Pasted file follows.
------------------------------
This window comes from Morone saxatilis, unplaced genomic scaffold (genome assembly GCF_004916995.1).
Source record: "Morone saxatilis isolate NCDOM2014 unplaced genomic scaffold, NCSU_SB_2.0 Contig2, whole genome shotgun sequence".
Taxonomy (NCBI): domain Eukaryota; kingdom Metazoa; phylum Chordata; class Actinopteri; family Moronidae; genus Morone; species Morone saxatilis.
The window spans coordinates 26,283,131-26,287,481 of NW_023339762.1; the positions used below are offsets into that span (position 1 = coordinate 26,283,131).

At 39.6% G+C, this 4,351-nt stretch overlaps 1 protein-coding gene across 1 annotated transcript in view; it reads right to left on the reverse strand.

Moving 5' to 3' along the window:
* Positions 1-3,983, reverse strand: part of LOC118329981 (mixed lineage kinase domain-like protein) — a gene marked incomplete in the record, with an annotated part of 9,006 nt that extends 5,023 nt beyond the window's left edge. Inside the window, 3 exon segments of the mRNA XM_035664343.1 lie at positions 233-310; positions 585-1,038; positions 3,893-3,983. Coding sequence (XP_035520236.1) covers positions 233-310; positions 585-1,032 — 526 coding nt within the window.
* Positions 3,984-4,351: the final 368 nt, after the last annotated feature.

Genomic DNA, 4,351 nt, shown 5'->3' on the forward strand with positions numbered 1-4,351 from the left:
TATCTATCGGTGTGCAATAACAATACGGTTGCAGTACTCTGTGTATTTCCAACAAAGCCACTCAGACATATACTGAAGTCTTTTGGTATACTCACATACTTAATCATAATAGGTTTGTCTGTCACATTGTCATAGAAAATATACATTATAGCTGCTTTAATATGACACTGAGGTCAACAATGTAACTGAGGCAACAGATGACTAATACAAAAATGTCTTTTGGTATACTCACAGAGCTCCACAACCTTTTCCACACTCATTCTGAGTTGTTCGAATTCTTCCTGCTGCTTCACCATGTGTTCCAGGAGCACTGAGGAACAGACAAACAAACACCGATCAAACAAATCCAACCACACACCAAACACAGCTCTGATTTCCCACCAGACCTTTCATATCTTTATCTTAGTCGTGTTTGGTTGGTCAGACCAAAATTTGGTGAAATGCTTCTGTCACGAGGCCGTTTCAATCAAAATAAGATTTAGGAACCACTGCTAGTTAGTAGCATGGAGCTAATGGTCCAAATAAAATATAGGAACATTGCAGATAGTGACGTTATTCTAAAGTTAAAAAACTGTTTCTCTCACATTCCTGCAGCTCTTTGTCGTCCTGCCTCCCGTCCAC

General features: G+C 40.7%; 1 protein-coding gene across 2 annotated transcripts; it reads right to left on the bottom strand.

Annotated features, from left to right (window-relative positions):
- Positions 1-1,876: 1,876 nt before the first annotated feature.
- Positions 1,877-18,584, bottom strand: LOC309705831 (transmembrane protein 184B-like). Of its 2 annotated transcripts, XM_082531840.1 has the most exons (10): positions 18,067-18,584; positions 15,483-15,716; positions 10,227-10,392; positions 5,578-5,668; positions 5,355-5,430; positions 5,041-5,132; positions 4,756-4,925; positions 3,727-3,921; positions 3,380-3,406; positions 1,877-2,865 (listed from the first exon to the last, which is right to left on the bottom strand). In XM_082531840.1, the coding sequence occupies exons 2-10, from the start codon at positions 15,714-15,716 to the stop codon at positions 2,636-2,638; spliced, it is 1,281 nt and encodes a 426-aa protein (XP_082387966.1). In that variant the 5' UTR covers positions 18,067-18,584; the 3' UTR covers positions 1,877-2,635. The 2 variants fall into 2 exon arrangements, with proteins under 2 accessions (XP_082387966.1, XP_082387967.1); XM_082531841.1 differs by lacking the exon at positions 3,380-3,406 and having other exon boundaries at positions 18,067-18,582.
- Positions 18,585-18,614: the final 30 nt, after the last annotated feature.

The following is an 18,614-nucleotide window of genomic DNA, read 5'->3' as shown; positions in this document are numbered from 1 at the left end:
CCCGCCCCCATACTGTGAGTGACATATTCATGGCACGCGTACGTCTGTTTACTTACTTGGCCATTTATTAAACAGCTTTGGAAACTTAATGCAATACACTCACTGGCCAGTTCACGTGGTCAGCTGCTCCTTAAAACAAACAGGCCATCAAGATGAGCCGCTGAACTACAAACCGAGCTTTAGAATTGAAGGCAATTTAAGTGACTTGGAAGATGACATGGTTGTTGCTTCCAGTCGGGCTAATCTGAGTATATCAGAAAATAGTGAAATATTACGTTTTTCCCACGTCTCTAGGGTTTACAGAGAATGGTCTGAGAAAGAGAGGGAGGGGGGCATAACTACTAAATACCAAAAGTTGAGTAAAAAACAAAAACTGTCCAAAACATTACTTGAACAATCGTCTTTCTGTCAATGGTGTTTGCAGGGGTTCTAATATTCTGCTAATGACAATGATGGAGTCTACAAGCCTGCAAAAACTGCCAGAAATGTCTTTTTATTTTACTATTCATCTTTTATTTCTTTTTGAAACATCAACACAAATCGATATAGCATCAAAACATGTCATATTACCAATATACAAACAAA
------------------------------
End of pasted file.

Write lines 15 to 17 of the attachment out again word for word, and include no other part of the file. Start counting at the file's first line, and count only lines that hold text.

- Positions 18,585-18,614: the final 30 nt, after the last annotated feature.

The following is an 18,614-nucleotide window of genomic DNA, read 5'->3' as shown; positions in this document are numbered from 1 at the left end:
CCCGCCCCCATACTGTGAGTGACATATTCATGGCACGCGTACGTCTGTTTACTTACTTGGCCATTTATTAAACAGCTTTGGAAACTTAATGCAATACACTCACTGGCCAGTTCACGTGGTCAGCTGCTCCTTAAAACAAACAGGCCATCAAGATGAGCCGCTGAACTACAAACCGAGCTTTAGAATTGAAGGCAATTTAAGTGACTTGGAAGATGACATGGTTGTTGCTTCCAGTCGGGCTAATCTGAGTATATCAGAAAATAGTGAAATATTACGTTTTTCCCACGTCTCTAGGGTTTACAGAGAATGGTCTGAGAAAGAGAGGGAGGGGGGCATAACTACTAAATACCAAAAGTTGAGTAAAAAACAAAAACTGTCCAAAACATTACTTGAACAATCGTCTTTCTGTCAATGGTGTTTGCAGGGGTTCTAATATTCTGCTAATGACAATGATGGAGTCTACAAGCCTGCAAAAACTGCCAGAAATGTCTTTTTATTTTACTATTCATCTTTTATTTCTTTTTGAAACATCAACACAAATCGATATAGCATCAAAACATGTCATATTACCAATATACAAACAAA